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The Hill
The Hill
29 Sep 2023
Zach Schonfeld and Ella Lee


NextImg:Judge denies Jeffrey Clark’s attempt to move Georgia case to federal court

A judge denied former Justice Department official Jeffrey Clark’s attempt to move his Georgia charges to federal court Friday, dealing another significant blow to the early defense strategy being pursued by several charged individuals in former President Trump’s Georgia case.

Like the others, Clark argued he was acting in his capacity as a federal official, an assertion that, if accepted, could provide a pathway for him to assert immunity.

But U.S. District Judge Steve Jones, an Obama appointee, in a 31-page ruling rejected Clark’s argument Friday, the second such time Jones has done so for a defendant.

“The Court concludes that Clark has not submitted evidence to meet his burden to show that his actions were causally related to his federal office,” Jones wrote in his decision.

He previously rejected an attempt mounted by Trump White House chief of staff Mark Meadows, though Meadows is appealing. Jones has not yet ruled on the requests to move courts filed by the three “fake electors” charged in the indictment.

Trump’s lawyer said Thursday he will not try to move his prosecution to federal court.

“This decision is based on his well-founded confidence that this Honorable Court intends to fully completely protect his constitutional right to a fair trial and guarantee him due process of law throughout the prosecution of his case in the Superior Court of Fulton County, Georgia,” Trump attorney Steve Sadow wrote in court filings.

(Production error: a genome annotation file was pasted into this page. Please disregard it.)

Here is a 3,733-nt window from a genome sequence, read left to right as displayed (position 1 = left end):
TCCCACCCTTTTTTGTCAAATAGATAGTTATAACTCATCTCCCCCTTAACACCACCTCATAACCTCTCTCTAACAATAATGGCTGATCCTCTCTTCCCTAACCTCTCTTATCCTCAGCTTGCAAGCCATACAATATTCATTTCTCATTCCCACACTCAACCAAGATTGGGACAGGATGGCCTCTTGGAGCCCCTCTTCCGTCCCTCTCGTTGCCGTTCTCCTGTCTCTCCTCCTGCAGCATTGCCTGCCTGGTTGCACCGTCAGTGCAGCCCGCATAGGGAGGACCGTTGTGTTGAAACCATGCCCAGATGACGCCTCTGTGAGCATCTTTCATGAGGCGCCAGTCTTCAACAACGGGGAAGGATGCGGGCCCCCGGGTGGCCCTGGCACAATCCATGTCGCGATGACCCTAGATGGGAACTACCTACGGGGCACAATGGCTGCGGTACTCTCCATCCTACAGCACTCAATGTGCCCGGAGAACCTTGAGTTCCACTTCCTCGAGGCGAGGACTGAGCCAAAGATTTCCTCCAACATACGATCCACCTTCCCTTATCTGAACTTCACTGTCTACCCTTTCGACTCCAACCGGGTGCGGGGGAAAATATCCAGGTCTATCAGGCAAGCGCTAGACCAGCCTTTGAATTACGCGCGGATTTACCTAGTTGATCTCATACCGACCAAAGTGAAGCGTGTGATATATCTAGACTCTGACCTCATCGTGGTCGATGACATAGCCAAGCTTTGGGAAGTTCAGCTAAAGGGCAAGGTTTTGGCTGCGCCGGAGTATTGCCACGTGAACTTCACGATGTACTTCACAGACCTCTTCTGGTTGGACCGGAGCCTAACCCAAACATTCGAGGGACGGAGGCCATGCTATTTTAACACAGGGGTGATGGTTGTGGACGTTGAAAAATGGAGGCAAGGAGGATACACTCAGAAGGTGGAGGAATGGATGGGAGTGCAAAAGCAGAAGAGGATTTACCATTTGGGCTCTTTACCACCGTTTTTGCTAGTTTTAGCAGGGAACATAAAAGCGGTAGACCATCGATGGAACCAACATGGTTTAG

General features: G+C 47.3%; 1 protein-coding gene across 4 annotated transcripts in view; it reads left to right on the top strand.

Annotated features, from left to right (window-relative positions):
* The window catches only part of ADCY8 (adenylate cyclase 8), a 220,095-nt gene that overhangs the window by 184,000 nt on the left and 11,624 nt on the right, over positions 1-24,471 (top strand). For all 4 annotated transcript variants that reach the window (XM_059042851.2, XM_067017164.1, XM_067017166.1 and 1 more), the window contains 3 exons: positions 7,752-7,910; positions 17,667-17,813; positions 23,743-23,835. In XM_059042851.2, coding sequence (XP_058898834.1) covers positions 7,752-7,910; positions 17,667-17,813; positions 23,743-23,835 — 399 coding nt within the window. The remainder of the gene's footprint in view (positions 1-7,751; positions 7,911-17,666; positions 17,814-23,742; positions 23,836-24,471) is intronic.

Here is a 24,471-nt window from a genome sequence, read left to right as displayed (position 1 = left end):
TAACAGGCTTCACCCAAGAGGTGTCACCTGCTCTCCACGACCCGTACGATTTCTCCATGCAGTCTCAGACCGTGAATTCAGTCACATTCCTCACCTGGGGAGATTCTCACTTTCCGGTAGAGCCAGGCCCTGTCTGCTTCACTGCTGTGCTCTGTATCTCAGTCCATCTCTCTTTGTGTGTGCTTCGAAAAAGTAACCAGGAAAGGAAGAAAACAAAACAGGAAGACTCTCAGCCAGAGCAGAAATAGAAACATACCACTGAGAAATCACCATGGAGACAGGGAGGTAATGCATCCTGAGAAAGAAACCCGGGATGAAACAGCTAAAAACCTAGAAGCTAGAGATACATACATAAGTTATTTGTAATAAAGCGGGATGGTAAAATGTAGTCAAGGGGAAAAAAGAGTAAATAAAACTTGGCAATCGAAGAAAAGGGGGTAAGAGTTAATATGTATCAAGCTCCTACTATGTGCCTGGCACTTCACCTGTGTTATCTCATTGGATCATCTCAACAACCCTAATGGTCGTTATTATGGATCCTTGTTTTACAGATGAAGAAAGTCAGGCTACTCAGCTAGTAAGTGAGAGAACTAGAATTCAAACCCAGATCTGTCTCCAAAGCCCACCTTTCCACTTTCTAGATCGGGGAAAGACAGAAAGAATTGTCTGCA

Fulton County District Attorney Fani Willis (D) has opposed each attempt, seeking to keep the defendants all in state court.

The dispute over moving the charges, a process known as removal, has become one of the major legal battles in the case since Willis indicted Trump and 18 others last month, accusing them of entering a months-long conspiracy to unlawfully keep Trump in power.

If successful in removing their charges, the defendants have signaled they intend to follow-up by asserting constitutional immunity to get their charges dropped before trial. 

Even if they were to go on to face a jury, removing the charges would broaden the jury pool to areas of northern Georgia beyond heavily-Democratic Fulton County. It would also prevent the proceedings from being televised.

Some legal experts believe that if any one defendant is successful in getting their charges moved, the other 18 co-defendants would automatically move with them.

Clark is charged over his desire to send a letter to Georgia officials raising concerns of mass election fraud. Prosecutors allege Clark knew the letter included a false statement, also claiming that Clark’s superiors at the Justice Department told him it was a lie and that neither he nor the department had authority to make the fraud claims.

Prosecutors have pushed back on Clark’s assertion that his efforts to try to send the letter were within the scope of his Justice Department job. Clark at the time oversaw the Justice Department’s environmental division and, in an acting capacity, the civil division. 

Clark argued Trump changed his job responsibilities to include election-related matters. Trump had at one point following the 2020 election wanted to have Clark lead the Justice Department (DOJ) as he latched onto baseless claims of fraud.

Jones, the judge, ruled that Clark submitted “no evidence” the letter in question was written within the scope of his DOJ role.

“To the contrary, the evidence before the Court indicates the opposite: Clark’s role in the Civil Division did not include any role in the investigation or oversight of State elections,” Jones said.